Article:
I recently browsed [[inside windows debugging]]. In the past I also browsed a few *nix system programming books. I'm more afraid of windows than *nix. Windows is more dark and murky; linux is more open and consistent. As a beginner, I feel in linux the challenge is interpreting tool output but on windows it's getting past the installation and security restrictions.
* complication: GUI — As explained in this blog (http://bigblog.tanbin.com/2013/04/for-administration-prefer-command-line.html), GUI tends to hide a lot of features in layers and compartments. Console tools provide the same amount of power features …
** if there's a security or registry or other issues that reduce the provided feature set to below 100%, a console tool is more likely to report it to the user but GUI tools often “intelligently” handle it as if it's normal.
MSVS is the primary windows instrumentation tool – very complicated.
* complication: tool installation – Linux tools are not easy to install, but Windows tools tend to be even harder to install.
** On any platform GUI tools are, on average, harder to install. Linux tools are less likely GUI.
* complication: security restrictions – for a novice, 1/3 of the problems with windows tools are related to security/permission. Even under an administrator account, there are many security restrictions we may need to painstakingly disable! I don't have any example now. I feel windows was criticized as vulnerable so Microsoft added a lot of security features.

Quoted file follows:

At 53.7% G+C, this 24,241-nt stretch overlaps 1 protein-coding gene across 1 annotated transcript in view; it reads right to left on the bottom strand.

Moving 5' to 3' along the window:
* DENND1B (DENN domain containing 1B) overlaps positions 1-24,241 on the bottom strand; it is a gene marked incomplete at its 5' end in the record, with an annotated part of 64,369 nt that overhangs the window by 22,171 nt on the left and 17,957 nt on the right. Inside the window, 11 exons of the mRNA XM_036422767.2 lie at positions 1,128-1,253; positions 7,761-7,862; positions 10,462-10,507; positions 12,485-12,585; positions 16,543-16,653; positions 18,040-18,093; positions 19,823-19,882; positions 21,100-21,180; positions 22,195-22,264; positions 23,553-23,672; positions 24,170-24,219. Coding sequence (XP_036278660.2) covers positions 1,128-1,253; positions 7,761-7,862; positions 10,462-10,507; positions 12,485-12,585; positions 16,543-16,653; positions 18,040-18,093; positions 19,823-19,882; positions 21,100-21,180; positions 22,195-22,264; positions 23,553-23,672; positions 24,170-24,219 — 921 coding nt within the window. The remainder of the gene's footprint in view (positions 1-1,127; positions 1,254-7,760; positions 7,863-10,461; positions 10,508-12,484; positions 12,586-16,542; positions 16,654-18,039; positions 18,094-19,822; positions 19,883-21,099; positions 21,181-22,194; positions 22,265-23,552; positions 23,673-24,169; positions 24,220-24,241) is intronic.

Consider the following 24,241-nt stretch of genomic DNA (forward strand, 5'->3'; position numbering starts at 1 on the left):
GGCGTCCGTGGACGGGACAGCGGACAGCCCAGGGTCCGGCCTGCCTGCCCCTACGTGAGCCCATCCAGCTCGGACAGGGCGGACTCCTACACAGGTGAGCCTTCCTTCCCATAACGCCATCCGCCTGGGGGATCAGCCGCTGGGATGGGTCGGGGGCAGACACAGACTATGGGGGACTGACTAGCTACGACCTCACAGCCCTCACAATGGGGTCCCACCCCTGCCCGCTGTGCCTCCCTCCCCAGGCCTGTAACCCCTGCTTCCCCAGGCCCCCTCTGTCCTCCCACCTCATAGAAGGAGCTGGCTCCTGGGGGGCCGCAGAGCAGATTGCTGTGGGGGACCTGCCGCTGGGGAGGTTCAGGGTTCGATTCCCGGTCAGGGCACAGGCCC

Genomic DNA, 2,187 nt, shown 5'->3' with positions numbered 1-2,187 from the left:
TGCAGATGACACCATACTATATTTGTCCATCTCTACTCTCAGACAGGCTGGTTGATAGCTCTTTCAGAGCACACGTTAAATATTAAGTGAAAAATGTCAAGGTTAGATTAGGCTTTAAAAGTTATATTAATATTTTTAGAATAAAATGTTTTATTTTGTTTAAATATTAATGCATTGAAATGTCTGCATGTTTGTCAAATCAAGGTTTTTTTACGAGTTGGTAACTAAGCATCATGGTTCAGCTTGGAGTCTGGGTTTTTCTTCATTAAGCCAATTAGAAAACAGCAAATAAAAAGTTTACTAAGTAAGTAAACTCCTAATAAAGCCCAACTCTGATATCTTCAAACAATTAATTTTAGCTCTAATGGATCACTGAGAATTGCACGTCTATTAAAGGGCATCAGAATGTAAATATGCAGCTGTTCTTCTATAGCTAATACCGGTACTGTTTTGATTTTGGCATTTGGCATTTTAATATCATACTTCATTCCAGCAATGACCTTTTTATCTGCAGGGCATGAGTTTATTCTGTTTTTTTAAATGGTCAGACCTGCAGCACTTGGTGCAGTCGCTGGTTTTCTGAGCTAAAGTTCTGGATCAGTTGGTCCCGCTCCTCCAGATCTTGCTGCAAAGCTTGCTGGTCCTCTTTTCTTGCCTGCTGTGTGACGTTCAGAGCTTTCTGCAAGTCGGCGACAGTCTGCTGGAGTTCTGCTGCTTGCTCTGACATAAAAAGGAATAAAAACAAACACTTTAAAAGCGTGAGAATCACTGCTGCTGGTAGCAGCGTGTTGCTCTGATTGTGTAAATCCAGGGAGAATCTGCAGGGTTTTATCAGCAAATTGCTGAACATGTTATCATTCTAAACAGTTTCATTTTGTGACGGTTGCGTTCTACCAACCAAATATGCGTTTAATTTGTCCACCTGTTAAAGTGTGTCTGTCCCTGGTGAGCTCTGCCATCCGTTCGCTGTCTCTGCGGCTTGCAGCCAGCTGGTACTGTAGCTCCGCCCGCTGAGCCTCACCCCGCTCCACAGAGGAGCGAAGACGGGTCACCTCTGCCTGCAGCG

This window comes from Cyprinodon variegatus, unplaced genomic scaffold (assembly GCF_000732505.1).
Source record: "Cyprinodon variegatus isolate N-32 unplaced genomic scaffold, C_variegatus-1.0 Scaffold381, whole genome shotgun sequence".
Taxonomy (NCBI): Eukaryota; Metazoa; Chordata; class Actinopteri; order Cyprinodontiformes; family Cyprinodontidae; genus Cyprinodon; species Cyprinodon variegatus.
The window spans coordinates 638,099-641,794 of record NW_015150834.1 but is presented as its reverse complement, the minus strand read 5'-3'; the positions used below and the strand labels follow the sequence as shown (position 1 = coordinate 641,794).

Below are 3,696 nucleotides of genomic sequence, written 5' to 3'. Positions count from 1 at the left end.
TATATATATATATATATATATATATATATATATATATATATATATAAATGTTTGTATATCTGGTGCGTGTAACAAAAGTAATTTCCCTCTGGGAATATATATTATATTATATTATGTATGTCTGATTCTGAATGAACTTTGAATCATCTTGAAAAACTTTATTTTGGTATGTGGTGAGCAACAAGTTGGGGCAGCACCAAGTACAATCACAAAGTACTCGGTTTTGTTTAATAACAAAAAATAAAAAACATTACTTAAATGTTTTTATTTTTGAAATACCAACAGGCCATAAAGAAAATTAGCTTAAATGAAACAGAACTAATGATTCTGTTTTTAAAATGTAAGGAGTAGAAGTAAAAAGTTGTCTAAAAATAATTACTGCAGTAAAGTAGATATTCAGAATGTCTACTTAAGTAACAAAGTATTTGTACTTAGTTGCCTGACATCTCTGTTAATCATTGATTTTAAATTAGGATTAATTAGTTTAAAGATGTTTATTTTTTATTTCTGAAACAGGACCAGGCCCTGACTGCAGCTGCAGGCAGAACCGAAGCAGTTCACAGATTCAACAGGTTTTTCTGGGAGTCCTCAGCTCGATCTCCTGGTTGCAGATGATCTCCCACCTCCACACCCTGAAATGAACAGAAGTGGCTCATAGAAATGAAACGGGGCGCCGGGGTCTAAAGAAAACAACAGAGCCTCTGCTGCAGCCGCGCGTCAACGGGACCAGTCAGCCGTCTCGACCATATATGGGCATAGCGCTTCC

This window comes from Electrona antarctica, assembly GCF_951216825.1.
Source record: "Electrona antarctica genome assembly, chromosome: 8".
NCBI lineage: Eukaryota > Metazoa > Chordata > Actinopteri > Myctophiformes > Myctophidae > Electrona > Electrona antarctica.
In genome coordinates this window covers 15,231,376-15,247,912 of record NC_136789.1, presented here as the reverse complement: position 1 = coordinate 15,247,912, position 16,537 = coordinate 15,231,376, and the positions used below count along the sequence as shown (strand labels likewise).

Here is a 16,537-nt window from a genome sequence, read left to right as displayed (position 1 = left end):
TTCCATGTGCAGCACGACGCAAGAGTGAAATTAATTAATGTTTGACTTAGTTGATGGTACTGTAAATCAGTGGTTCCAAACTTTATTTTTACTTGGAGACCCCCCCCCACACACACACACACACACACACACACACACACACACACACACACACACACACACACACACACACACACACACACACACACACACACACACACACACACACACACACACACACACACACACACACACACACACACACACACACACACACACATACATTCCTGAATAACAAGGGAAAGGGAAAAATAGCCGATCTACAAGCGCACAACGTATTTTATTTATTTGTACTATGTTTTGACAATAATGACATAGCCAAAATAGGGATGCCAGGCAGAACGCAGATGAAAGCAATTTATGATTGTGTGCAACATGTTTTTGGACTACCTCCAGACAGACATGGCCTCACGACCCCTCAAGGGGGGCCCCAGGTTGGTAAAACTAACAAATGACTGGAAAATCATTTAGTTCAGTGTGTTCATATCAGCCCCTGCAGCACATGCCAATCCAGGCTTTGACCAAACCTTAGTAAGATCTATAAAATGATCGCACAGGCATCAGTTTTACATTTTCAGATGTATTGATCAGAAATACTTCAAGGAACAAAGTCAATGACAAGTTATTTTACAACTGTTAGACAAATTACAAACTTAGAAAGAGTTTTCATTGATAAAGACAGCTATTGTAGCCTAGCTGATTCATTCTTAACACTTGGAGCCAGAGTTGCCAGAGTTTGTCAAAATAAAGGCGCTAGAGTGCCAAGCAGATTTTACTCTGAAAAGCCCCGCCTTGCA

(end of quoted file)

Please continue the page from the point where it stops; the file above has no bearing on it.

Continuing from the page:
** some security features seem to be controlled by the domain administrators.
* complication: environment factors – If you run the same tool in 2 machines with different results it's often due to environment factors. In Linux, environment variables and some utilities are the only environment factors I know. In windows there seem to be many more places to check.
** control panel items
* complication: tool availability – many windows tools are commercial. On windows, I generally find the open-source tools better-quality, but for some tasks there's only one tool – shipped by Microsoft. If I feel it is often crippled. On linux the best tools are invariably open-source.
* complication: undocumented features — Even if you follow the all documented procedures, still you may hit something unexpected, due to undocumented features. This happens more often on windows then linux.
Note undocumented features affect not only instrumentation tools, but other components of the platform, which affect our debugging.